Name: Callista Buchen, Ph.D.
Title: Assistant Professor of English and Creative Writing
Education: Ph.D. from University of Kansas; M.F.A. from Bowling Green State University; M.A. from University of Oregon
Years at Franklin College: Two years
Campus and Community Involvement: The Apogee
How does the liberal arts and sciences education at Franklin benefit students in the fields of English and creative writing?
“The liberal arts and sciences education at Franklin benefits all students, regardless of field or career aspirations, by helping students develop into well-rounded citizens who are better prepared for our rapidly changing world. Education at Franklin is multi-dimensional and this multiplicity allows all of us to hone our creative problem-solving and collaboration skills while also becoming more astute and empathetic critical thinkers. For English and creative writing students, in particular, a liberal arts education creates not only a picture of literature and its role in the past but a sense of how literature and what literature can do matters today. The liberal arts encourage students to make meaningful connections across fields, like my students who are interested in poetry and biology with their assignments in the seemingly different fields overlapping, giving their learning a kind of 3-D effect.”
Is there anything that you think is particularly unique about teaching at Franklin?
“Professors at Franklin are deeply invested in teaching and in the student of the best pedagogical practices–and we, too, look to the opportunities afforded by a liberal arts education to provide the most meaningful and interconnected experiences for students. The commitment of the faculty to using engaged learning strategies means that we are all living what we are learning. Plus, students get a considerable amount of individualized instruction and mentorship from their faculty–education here is personalized.”
Where have your students been employed after graduation from Franklin and what are their responsibilities at these companies?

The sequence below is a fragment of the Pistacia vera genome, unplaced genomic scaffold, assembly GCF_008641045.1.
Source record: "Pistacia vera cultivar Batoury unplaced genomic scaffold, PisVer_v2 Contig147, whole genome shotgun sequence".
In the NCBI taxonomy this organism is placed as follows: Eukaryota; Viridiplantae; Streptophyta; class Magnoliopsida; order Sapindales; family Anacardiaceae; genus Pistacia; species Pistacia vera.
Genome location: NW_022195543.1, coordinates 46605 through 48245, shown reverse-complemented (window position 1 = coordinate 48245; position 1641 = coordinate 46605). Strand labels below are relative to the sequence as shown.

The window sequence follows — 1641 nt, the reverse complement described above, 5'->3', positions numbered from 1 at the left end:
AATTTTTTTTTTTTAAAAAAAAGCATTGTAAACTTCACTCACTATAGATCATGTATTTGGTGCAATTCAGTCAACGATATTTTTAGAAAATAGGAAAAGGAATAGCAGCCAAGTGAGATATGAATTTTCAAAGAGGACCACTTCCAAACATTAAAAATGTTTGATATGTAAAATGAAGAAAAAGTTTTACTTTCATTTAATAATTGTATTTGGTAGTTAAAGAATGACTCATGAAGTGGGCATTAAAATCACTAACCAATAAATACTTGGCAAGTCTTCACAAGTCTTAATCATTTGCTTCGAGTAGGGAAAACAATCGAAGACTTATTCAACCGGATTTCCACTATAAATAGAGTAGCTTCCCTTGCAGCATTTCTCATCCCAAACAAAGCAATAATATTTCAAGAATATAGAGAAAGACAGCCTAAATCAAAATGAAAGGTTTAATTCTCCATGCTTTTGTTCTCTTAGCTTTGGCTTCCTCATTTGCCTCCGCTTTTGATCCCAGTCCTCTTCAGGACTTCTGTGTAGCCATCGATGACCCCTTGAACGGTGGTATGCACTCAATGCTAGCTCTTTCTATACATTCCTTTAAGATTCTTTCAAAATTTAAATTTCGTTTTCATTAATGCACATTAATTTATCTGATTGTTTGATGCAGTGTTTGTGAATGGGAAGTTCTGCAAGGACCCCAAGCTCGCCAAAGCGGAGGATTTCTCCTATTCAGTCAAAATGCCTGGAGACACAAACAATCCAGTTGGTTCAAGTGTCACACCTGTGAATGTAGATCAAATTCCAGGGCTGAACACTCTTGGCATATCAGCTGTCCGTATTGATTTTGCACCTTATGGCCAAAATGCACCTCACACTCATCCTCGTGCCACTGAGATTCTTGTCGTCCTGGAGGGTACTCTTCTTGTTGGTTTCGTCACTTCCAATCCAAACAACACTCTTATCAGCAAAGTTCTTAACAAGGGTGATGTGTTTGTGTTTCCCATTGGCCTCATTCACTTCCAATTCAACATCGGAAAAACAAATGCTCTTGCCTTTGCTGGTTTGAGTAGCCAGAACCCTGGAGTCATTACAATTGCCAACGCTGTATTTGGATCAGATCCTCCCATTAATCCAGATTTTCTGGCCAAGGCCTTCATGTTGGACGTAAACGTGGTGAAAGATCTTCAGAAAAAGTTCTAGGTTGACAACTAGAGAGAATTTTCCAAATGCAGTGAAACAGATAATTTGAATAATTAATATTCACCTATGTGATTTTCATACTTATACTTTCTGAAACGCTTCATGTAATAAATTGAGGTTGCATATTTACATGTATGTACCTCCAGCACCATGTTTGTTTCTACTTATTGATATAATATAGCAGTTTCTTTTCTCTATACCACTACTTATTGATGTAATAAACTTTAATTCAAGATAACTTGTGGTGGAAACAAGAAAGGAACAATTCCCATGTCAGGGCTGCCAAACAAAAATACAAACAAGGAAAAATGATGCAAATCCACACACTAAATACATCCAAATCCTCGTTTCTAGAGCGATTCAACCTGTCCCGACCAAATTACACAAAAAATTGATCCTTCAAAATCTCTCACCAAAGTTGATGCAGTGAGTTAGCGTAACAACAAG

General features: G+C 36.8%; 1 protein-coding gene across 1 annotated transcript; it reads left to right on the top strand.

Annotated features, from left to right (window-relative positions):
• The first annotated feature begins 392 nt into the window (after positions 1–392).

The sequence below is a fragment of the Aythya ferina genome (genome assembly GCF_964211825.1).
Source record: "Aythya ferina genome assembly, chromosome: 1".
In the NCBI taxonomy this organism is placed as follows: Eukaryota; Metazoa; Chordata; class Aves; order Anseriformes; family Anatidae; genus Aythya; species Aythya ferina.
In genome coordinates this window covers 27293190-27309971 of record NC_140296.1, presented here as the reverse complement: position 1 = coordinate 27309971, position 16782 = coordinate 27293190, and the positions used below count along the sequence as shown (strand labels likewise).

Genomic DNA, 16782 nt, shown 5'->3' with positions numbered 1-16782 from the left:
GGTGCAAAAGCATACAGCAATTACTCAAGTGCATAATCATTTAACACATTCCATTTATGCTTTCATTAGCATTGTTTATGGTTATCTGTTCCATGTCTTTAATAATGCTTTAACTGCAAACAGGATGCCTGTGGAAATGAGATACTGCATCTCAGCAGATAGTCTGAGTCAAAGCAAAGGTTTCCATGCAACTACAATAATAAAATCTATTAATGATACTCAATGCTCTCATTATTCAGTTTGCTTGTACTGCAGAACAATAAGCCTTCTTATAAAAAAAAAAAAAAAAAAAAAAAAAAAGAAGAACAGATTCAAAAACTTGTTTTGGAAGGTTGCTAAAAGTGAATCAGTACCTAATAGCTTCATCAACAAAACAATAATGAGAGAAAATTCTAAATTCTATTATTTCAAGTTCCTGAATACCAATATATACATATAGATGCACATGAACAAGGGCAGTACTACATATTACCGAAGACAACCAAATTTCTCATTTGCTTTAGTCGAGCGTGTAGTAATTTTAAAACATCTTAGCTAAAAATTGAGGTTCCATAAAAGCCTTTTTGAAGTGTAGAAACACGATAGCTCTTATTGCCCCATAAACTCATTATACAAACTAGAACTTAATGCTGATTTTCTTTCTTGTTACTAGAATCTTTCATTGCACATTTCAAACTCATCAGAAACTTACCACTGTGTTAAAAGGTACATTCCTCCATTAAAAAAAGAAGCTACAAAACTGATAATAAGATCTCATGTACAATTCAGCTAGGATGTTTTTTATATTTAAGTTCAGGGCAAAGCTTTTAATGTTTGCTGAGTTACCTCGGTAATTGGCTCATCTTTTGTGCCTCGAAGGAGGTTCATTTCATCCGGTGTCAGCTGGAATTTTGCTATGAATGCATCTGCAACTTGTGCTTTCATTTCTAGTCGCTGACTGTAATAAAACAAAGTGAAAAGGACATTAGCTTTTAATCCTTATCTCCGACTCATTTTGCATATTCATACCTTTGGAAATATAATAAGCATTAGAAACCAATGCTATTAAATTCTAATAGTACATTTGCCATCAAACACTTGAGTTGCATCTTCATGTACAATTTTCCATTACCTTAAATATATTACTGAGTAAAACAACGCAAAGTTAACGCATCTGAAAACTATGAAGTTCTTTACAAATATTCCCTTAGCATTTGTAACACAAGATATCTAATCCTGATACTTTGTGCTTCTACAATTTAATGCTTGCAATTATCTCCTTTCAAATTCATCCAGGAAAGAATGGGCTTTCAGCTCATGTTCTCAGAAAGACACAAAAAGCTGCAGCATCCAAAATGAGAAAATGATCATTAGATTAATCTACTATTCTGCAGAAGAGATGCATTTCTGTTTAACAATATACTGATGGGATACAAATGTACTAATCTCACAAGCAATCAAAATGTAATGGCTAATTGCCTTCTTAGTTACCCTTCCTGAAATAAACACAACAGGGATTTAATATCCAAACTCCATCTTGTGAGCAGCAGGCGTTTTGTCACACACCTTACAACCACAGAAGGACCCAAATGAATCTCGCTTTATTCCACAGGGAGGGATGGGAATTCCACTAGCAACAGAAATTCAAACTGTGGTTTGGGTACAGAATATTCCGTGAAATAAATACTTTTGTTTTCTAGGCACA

“As a new teacher to Franklin, I haven’t had the opportunity yet to see what my students will do, but I’m confident that they will do great things, equipped as they are with a wide range of transferable skills and the practice they have had applying such skills in different ways.”
What advice would you give to incoming freshmen to better prepare for college?
“I encourage incoming freshmen to consider their college experience as a process of discovery. So few of us know who we are and what we will do with the rest of our lives when we enter college. And that is okay! The liberal arts curriculum at Franklin College provides the necessary space for students to discover their passions and figure out what matters to them. So I say, experiment! Take lots of interesting classes! Look for ways to lean in to what matters to you!”
What are your continuing career aspirations?
“At my very core, I’m a teacher and I love the work that Franklin College is doing. I’m also a working writer so I want to continue to write and publish.”
If you could teach a college course in any other department, what would it be and why?
“I think there is so much exciting work happening on campus. I love overhearing the conversations that students are having in their religion and philosophy courses and it would be great to facilitate some of those.”
What is something students would be surprised to learn about you?
“As much as I love reading and writing, and there is a lot of love there, I also enjoy cooking and baking–my specialty is risotto. I’m also a big lifelong theatre nerd and I may or may not rock out to musical soundtracks on road trips, or really any time I’m in a car.”
For more information about what a degree from Franklin College can do for you, contact the Office of Admissions at (800) 852-0232.